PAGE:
Ms Elizabeth Duncan1
1Ms., Sydney, Australia
In a more-than-human world when posing questions of whom or what is at risk and how resilience is constructed, attention is needed to how categorical divides of nature and culture or human/non-human may be presupposed or embedded. Fatbergs are a congealed mass of biodegradable and non-biodegradable solid matter in sewers; presenting a materialising problem, returning from the realms of that which is flushed away. The gothic allure of the Fatberg is a return to the troubling of categorical divides that are unsettled by the uncanny and the abject. The fatberg poses risks through its liveliness – where a system premised on movement and flux is met with sticky attachments –leading to system blockages. Two modes of analysis will be employed in order to understand what the materiality of the Fatberg puts at stake. The first involves a review of the considerations of exhibiting and archiving part of a fatberg at the Museum of London for the recent Fatberg! exhibition. The second is a discourse analysis of media on the subject of the fatberg – to understand how the fatberg is imagined. Ultimately I ask: how does accumulation and convergence come to matter within the fatberg?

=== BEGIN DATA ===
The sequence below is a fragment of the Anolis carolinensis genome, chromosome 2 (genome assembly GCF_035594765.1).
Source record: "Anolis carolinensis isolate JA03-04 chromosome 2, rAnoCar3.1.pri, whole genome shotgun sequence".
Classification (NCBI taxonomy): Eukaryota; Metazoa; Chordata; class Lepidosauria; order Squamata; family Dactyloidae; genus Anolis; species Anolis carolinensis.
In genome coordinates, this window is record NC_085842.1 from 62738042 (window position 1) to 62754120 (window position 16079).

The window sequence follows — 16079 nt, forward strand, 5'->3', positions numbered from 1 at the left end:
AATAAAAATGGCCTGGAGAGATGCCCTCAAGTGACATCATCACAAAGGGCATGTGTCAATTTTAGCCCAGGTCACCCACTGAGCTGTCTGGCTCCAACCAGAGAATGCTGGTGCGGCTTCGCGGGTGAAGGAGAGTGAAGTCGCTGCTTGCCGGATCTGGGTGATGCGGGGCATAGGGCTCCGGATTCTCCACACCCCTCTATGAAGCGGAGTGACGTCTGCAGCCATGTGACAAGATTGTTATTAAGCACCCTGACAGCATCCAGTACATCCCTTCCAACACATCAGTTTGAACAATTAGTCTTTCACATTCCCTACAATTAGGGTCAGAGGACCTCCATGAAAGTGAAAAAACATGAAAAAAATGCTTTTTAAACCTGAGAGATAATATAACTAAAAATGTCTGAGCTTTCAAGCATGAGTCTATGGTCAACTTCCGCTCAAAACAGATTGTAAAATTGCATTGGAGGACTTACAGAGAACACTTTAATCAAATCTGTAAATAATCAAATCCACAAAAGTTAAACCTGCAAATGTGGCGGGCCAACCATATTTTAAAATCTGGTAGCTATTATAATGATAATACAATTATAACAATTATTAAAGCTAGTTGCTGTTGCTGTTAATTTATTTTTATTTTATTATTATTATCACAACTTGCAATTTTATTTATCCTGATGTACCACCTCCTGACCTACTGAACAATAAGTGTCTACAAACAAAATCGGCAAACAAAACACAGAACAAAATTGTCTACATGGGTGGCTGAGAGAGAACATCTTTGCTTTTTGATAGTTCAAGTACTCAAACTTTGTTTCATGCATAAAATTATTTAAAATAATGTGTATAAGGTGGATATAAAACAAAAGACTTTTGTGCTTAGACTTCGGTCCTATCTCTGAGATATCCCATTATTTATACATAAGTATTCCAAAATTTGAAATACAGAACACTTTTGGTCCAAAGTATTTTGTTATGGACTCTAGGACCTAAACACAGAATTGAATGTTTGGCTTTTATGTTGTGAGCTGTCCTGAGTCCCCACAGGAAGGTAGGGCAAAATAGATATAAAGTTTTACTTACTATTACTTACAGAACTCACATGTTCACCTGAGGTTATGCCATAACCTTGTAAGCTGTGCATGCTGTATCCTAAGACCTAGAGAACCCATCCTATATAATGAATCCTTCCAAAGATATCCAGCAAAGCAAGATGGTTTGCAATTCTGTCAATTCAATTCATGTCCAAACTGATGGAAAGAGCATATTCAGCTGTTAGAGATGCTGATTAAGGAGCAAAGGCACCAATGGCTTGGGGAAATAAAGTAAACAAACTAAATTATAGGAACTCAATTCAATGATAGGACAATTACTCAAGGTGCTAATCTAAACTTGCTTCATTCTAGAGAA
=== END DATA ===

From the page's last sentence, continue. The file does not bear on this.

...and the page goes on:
Elizabeth is a current PhD student in the School of Geosciences at the University of Sydney. Elizabeth has a Bachelor in Literature and Philosophy from the University of Notre Dame and a Master of Sustainability from the University of Sydney. Elizabeth’s research focuses on waste. In particular she is interested in cumulative impact of the materiality of waste and its moment through and beyond Sydney.